What if there was a pill that would allow you to add lean muscle mass and lower your cholesterol and insulin levels, all while chowing down on your favorite high-fat, high-sugar foods?
Scripps Research Institute scientists in Florida may have done just that — in mice. The scientists have crafted a pair of synthetic molecules that cause them to lose weight, exercise more, and normalize their blood sugar by tinkering with the “clock” that controls a mouse’s metabolism.
The research, published in Nature online, opens the door for new drugs to treat obesity, cardiovascular disease, and sleep disorders, says Thomas Burris, director of the Scripps Center for Diabetes and Metabolic Diseases.
Since 2005, Burris and his team have been researching proteins called REV-ERB alpha and beta, which regulate activity in the suprachiasmatic nucleus, a rice grain-sized structure in the brain’s hypothalamus that functions like a master clock and sets the body’s circadian rhythms. The team developed molecules that activate the REV-ERB proteins, and showed that depending when they are administered, these proteins can alter when and how much mice sleep and exercise.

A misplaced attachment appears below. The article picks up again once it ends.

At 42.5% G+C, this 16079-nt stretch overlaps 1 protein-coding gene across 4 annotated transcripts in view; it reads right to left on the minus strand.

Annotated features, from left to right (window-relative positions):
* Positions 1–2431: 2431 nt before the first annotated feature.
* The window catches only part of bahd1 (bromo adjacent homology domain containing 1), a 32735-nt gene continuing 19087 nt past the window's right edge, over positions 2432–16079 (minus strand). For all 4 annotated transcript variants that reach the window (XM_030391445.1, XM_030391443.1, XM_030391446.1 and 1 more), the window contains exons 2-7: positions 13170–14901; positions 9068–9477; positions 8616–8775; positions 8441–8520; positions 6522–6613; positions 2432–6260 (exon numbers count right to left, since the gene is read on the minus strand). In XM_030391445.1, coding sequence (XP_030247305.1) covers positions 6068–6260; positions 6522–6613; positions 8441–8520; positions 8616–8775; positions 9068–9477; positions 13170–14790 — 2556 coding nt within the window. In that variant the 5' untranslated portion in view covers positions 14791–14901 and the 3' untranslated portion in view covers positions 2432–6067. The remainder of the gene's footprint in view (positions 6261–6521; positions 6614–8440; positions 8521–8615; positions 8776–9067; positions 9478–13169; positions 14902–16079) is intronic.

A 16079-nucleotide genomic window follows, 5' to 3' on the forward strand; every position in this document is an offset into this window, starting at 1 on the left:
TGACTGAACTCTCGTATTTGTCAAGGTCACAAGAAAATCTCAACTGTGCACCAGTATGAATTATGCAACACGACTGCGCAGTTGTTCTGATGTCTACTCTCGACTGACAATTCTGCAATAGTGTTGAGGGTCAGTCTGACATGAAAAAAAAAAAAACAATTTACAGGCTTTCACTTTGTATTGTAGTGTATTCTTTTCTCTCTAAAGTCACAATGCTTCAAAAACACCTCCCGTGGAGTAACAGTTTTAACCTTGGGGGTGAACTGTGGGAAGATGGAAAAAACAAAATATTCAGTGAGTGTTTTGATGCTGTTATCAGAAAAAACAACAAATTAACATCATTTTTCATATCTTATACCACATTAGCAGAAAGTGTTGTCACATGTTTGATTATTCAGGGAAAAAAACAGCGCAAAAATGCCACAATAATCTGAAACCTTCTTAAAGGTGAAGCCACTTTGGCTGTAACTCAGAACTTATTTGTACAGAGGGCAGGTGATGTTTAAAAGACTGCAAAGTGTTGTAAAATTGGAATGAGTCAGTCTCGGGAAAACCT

In an experiment, normal mice were put on a high-fat diet similar to a typical westernized human diet — and they gained weight. When the mice were given the clock-regulating drug twice a day for 12 days, they lost body fat — while eating the same diet.
“They’re losing [fat] because they’re changing the amount of energy expenditure,” he says. The mice actually exercised a bit less, but their muscles burned sugars and fats more efficiently, Burris says. The mice’s insulin and cholesterol levels also improved (cholesterol down by 50 percent!).
The lab has already developed more robust versions of the new molecules, but use in humans could be a ways off. No one knows if the synthetic compounds created uncomfortable side effects for the mice, something that could be a deal-killer in people.